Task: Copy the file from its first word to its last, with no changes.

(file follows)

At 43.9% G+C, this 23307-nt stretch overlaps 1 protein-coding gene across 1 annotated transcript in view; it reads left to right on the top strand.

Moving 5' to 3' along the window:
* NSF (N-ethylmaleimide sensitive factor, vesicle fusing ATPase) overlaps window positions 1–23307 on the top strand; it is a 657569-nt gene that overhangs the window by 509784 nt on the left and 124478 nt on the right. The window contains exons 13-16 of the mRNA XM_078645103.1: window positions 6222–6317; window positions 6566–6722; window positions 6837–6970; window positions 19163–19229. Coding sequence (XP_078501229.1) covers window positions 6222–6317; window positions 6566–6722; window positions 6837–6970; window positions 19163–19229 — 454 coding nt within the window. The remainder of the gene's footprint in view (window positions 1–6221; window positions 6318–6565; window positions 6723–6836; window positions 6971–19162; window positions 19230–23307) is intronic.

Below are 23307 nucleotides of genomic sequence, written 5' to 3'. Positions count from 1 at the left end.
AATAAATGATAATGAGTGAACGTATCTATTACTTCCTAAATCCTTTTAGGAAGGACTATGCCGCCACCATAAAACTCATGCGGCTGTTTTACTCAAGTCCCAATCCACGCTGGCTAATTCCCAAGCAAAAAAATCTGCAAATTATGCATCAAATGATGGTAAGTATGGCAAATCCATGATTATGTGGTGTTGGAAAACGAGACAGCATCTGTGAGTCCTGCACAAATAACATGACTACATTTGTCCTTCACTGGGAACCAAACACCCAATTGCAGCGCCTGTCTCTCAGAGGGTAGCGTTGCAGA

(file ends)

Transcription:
At 43.9% G+C, this 23307-nt stretch overlaps 1 protein-coding gene across 1 annotated transcript in view; it reads left to right on the top strand.

Moving 5' to 3' along the window:
* NSF (N-ethylmaleimide sensitive factor, vesicle fusing ATPase) overlaps window positions 1–23307 on the top strand; it is a 657569-nt gene that overhangs the window by 509784 nt on the left and 124478 nt on the right. The window contains exons 13-16 of the mRNA XM_078645103.1: window positions 6222–6317; window positions 6566–6722; window positions 6837–6970; window positions 19163–19229. Coding sequence (XP_078501229.1) covers window positions 6222–6317; window positions 6566–6722; window positions 6837–6970; window positions 19163–19229 — 454 coding nt within the window. The remainder of the gene's footprint in view (window positions 1–6221; window positions 6318–6565; window positions 6723–6836; window positions 6971–19162; window positions 19230–23307) is intronic.

Below are 23307 nucleotides of genomic sequence, written 5' to 3'. Positions count from 1 at the left end.
AATAAATGATAATGAGTGAACGTATCTATTACTTCCTAAATCCTTTTAGGAAGGACTATGCCGCCACCATAAAACTCATGCGGCTGTTTTACTCAAGTCCCAATCCACGCTGGCTAATTCCCAAGCAAAAAAATCTGCAAATTATGCATCAAATGATGGTAAGTATGGCAAATCCATGATTATGTGGTGTTGGAAAACGAGACAGCATCTGTGAGTCCTGCACAAATAACATGACTACATTTGTCCTTCACTGGGAACCAAACACCCAATTGCAGCGCCTGTCTCTCAGAGGGTAGCGTTGCAGA